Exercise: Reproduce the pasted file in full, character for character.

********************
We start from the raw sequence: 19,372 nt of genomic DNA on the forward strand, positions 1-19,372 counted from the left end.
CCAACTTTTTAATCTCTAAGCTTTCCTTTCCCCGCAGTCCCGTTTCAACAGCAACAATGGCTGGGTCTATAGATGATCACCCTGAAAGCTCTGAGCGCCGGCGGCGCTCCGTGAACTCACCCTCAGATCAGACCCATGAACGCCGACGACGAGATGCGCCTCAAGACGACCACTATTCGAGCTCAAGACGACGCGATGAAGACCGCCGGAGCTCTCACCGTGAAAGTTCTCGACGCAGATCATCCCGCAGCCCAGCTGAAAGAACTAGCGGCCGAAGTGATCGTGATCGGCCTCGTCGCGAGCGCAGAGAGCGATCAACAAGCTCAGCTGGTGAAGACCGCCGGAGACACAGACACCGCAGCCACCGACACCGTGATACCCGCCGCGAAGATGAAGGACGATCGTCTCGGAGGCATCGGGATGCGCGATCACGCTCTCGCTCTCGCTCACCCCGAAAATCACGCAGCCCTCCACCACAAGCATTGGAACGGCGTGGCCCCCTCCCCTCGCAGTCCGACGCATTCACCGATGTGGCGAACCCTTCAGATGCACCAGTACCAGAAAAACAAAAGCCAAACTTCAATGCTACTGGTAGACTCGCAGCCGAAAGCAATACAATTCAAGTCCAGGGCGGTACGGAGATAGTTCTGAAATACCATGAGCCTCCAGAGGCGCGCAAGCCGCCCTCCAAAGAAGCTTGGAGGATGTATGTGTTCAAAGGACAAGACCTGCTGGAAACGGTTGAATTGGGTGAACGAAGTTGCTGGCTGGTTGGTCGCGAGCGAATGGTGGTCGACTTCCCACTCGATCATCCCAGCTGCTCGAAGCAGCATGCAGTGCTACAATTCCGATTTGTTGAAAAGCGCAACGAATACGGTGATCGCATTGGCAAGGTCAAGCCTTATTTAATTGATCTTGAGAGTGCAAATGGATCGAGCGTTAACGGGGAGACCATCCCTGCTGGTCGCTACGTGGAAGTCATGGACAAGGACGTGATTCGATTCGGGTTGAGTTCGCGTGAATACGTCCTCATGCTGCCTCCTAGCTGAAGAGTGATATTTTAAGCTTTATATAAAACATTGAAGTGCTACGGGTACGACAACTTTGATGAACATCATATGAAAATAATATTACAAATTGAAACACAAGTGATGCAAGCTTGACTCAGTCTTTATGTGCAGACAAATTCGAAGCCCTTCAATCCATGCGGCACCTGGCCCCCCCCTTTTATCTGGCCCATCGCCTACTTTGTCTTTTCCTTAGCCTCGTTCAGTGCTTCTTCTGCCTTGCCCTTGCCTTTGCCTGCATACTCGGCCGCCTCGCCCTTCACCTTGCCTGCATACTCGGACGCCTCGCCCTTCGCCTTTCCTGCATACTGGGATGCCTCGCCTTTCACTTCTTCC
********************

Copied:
We start from the raw sequence: 19,372 nt of genomic DNA on the forward strand, positions 1-19,372 counted from the left end.
CCAACTTTTTAATCTCTAAGCTTTCCTTTCCCCGCAGTCCCGTTTCAACAGCAACAATGGCTGGGTCTATAGATGATCACCCTGAAAGCTCTGAGCGCCGGCGGCGCTCCGTGAACTCACCCTCAGATCAGACCCATGAACGCCGACGACGAGATGCGCCTCAAGACGACCACTATTCGAGCTCAAGACGACGCGATGAAGACCGCCGGAGCTCTCACCGTGAAAGTTCTCGACGCAGATCATCCCGCAGCCCAGCTGAAAGAACTAGCGGCCGAAGTGATCGTGATCGGCCTCGTCGCGAGCGCAGAGAGCGATCAACAAGCTCAGCTGGTGAAGACCGCCGGAGACACAGACACCGCAGCCACCGACACCGTGATACCCGCCGCGAAGATGAAGGACGATCGTCTCGGAGGCATCGGGATGCGCGATCACGCTCTCGCTCTCGCTCACCCCGAAAATCACGCAGCCCTCCACCACAAGCATTGGAACGGCGTGGCCCCCTCCCCTCGCAGTCCGACGCATTCACCGATGTGGCGAACCCTTCAGATGCACCAGTACCAGAAAAACAAAAGCCAAACTTCAATGCTACTGGTAGACTCGCAGCCGAAAGCAATACAATTCAAGTCCAGGGCGGTACGGAGATAGTTCTGAAATACCATGAGCCTCCAGAGGCGCGCAAGCCGCCCTCCAAAGAAGCTTGGAGGATGTATGTGTTCAAAGGACAAGACCTGCTGGAAACGGTTGAATTGGGTGAACGAAGTTGCTGGCTGGTTGGTCGCGAGCGAATGGTGGTCGACTTCCCACTCGATCATCCCAGCTGCTCGAAGCAGCATGCAGTGCTACAATTCCGATTTGTTGAAAAGCGCAACGAATACGGTGATCGCATTGGCAAGGTCAAGCCTTATTTAATTGATCTTGAGAGTGCAAATGGATCGAGCGTTAACGGGGAGACCATCCCTGCTGGTCGCTACGTGGAAGTCATGGACAAGGACGTGATTCGATTCGGGTTGAGTTCGCGTGAATACGTCCTCATGCTGCCTCCTAGCTGAAGAGTGATATTTTAAGCTTTATATAAAACATTGAAGTGCTACGGGTACGACAACTTTGATGAACATCATATGAAAATAATATTACAAATTGAAACACAAGTGATGCAAGCTTGACTCAGTCTTTATGTGCAGACAAATTCGAAGCCCTTCAATCCATGCGGCACCTGGCCCCCCCCTTTTATCTGGCCCATCGCCTACTTTGTCTTTTCCTTAGCCTCGTTCAGTGCTTCTTCTGCCTTGCCCTTGCCTTTGCCTGCATACTCGGCCGCCTCGCCCTTCACCTTGCCTGCATACTCGGACGCCTCGCCCTTCGCCTTTCCTGCATACTGGGATGCCTCGCCTTTCACTTCTTCC